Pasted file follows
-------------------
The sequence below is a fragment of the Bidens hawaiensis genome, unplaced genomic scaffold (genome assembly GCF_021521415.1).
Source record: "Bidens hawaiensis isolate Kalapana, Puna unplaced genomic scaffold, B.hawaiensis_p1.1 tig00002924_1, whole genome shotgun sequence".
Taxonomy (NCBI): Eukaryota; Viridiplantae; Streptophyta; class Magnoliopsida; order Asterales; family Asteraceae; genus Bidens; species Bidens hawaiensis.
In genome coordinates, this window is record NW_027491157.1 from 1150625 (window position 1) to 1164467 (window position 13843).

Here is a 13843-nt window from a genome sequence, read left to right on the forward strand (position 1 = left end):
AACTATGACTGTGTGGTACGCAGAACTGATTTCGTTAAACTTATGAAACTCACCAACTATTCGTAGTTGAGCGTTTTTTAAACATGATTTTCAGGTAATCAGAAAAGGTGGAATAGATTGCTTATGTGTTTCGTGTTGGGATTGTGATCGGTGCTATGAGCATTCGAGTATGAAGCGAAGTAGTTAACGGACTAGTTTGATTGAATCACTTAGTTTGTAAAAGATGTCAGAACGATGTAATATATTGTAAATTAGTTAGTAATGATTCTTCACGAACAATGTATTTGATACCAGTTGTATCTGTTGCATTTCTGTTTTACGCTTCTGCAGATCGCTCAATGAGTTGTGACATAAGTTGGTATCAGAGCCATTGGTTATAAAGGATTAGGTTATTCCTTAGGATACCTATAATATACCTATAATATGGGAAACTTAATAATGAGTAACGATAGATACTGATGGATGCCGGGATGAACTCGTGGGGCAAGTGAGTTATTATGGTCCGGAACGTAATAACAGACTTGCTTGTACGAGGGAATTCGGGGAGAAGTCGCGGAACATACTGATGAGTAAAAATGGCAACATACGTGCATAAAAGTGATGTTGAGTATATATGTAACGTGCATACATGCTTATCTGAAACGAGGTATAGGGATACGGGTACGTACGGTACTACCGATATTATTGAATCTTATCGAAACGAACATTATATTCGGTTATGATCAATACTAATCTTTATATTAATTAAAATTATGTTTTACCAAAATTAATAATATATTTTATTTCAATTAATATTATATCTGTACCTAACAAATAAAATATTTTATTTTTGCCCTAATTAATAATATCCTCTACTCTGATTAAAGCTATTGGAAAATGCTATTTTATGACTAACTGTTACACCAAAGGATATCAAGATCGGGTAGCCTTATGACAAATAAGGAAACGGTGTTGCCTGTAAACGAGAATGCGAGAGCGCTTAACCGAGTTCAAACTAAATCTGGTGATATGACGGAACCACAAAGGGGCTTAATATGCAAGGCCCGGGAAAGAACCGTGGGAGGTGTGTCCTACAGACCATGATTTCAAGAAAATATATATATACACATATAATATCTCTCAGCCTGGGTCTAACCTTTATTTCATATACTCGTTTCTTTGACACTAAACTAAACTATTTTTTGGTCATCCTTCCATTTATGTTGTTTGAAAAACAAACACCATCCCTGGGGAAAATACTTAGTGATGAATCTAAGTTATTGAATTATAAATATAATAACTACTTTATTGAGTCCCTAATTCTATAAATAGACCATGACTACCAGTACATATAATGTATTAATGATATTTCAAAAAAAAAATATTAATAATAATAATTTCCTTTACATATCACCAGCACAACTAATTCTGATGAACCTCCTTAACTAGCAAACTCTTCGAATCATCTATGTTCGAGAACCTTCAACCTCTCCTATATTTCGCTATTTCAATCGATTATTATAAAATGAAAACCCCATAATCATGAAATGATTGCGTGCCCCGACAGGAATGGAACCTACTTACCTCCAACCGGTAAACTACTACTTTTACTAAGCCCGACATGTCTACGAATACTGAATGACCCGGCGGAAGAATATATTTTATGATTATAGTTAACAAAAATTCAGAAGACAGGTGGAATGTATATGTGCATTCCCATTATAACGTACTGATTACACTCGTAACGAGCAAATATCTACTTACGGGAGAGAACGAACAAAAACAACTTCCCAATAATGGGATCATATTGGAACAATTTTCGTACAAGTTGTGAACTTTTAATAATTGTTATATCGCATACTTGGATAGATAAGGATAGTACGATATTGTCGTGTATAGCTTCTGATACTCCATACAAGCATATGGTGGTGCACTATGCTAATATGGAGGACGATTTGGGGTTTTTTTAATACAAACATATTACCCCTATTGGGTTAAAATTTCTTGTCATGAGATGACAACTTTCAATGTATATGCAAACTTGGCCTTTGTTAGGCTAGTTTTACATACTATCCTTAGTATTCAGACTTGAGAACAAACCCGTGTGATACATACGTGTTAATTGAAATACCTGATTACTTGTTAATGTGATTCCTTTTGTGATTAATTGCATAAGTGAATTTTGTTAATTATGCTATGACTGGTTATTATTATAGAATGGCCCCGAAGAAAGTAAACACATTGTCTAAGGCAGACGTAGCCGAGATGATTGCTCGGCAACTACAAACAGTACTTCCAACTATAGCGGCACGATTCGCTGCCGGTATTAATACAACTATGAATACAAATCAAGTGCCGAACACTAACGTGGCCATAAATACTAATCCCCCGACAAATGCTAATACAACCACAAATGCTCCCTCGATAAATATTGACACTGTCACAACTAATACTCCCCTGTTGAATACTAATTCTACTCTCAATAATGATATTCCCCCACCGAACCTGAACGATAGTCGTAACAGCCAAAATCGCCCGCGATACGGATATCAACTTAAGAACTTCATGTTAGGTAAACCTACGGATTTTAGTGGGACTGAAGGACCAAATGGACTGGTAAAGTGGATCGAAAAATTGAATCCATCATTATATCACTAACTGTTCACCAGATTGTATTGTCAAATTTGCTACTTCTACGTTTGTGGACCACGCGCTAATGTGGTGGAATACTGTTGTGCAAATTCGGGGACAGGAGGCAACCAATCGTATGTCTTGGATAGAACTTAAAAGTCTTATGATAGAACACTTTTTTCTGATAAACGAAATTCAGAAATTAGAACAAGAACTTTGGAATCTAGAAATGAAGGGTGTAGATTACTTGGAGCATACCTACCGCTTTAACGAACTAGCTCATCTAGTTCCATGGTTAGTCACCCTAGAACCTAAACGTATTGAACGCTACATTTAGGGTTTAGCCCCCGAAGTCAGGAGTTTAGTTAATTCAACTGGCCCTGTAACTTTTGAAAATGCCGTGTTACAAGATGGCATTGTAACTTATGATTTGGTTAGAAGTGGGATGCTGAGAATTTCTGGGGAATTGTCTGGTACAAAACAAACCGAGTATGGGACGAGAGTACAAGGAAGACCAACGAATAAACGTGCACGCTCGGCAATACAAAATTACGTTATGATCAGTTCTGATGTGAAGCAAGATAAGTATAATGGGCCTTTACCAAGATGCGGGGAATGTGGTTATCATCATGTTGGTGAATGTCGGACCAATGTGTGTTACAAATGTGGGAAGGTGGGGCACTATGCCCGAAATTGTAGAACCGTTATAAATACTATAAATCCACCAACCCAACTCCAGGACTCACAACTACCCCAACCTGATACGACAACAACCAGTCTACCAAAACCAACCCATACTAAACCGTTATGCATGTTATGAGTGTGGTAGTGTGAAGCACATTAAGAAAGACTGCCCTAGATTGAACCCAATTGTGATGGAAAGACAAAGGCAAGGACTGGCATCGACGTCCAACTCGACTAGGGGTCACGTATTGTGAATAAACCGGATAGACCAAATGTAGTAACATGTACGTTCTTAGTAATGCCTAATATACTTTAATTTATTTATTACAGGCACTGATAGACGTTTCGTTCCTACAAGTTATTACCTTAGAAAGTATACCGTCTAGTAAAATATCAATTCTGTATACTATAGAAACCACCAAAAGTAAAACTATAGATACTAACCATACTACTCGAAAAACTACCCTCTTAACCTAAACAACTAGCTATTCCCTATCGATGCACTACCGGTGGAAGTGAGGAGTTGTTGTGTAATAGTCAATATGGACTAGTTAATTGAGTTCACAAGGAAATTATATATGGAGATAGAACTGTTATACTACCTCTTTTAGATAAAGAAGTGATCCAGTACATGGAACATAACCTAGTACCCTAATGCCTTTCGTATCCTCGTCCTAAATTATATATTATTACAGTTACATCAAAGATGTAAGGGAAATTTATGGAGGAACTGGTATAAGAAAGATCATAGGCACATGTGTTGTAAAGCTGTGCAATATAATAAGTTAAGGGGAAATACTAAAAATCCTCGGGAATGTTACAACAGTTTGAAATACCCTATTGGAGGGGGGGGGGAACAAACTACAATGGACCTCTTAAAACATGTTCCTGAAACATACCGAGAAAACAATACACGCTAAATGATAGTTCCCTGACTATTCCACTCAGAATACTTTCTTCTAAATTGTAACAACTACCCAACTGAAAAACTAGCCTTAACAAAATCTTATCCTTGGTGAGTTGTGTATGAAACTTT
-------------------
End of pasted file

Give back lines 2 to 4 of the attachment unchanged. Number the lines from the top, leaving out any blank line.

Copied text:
Source record: "Bidens hawaiensis isolate Kalapana, Puna unplaced genomic scaffold, B.hawaiensis_p1.1 tig00002924_1, whole genome shotgun sequence".
Taxonomy (NCBI): Eukaryota; Viridiplantae; Streptophyta; class Magnoliopsida; order Asterales; family Asteraceae; genus Bidens; species Bidens hawaiensis.
In genome coordinates, this window is record NW_027491157.1 from 1150625 (window position 1) to 1164467 (window position 13843).